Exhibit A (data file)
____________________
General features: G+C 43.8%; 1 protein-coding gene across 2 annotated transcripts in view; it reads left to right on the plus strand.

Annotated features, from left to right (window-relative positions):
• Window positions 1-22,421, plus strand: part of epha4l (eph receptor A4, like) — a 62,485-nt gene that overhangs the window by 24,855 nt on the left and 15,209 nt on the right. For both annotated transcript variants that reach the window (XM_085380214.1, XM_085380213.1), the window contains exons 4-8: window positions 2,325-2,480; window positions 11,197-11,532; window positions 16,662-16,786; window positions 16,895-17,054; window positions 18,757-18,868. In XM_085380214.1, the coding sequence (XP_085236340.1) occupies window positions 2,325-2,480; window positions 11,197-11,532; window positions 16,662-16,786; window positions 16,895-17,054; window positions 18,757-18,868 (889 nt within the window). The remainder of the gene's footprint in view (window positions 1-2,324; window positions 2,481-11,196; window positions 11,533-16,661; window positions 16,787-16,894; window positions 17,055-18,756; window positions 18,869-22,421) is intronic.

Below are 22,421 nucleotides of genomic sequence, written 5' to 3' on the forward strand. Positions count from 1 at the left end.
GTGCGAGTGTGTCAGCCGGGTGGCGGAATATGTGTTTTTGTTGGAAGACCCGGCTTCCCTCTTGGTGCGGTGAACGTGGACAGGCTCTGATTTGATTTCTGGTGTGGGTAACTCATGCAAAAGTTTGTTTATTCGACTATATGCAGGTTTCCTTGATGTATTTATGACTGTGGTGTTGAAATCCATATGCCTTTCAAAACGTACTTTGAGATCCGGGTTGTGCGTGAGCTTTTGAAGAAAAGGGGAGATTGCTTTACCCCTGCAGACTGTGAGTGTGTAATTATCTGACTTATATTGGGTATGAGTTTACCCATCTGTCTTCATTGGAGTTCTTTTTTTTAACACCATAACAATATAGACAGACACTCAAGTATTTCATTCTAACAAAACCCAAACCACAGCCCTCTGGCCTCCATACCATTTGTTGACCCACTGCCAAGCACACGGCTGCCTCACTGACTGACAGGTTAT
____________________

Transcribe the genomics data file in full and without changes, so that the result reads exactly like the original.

General features: G+C 43.8%; 1 protein-coding gene across 2 annotated transcripts in view; it reads left to right on the plus strand.

Annotated features, from left to right (window-relative positions):
• Window positions 1-22,421, plus strand: part of epha4l (eph receptor A4, like) — a 62,485-nt gene that overhangs the window by 24,855 nt on the left and 15,209 nt on the right. For both annotated transcript variants that reach the window (XM_085380214.1, XM_085380213.1), the window contains exons 4-8: window positions 2,325-2,480; window positions 11,197-11,532; window positions 16,662-16,786; window positions 16,895-17,054; window positions 18,757-18,868. In XM_085380214.1, the coding sequence (XP_085236340.1) occupies window positions 2,325-2,480; window positions 11,197-11,532; window positions 16,662-16,786; window positions 16,895-17,054; window positions 18,757-18,868 (889 nt within the window). The remainder of the gene's footprint in view (window positions 1-2,324; window positions 2,481-11,196; window positions 11,533-16,661; window positions 16,787-16,894; window positions 17,055-18,756; window positions 18,869-22,421) is intronic.

Below are 22,421 nucleotides of genomic sequence, written 5' to 3' on the forward strand. Positions count from 1 at the left end.
GTGCGAGTGTGTCAGCCGGGTGGCGGAATATGTGTTTTTGTTGGAAGACCCGGCTTCCCTCTTGGTGCGGTGAACGTGGACAGGCTCTGATTTGATTTCTGGTGTGGGTAACTCATGCAAAAGTTTGTTTATTCGACTATATGCAGGTTTCCTTGATGTATTTATGACTGTGGTGTTGAAATCCATATGCCTTTCAAAACGTACTTTGAGATCCGGGTTGTGCGTGAGCTTTTGAAGAAAAGGGGAGATTGCTTTACCCCTGCAGACTGTGAGTGTGTAATTATCTGACTTATATTGGGTATGAGTTTACCCATCTGTCTTCATTGGAGTTCTTTTTTTTAACACCATAACAATATAGACAGACACTCAAGTATTTCATTCTAACAAAACCCAAACCACAGCCCTCTGGCCTCCATACCATTTGTTGACCCACTGCCAAGCACACGGCTGCCTCACTGACTGACAGGTTAT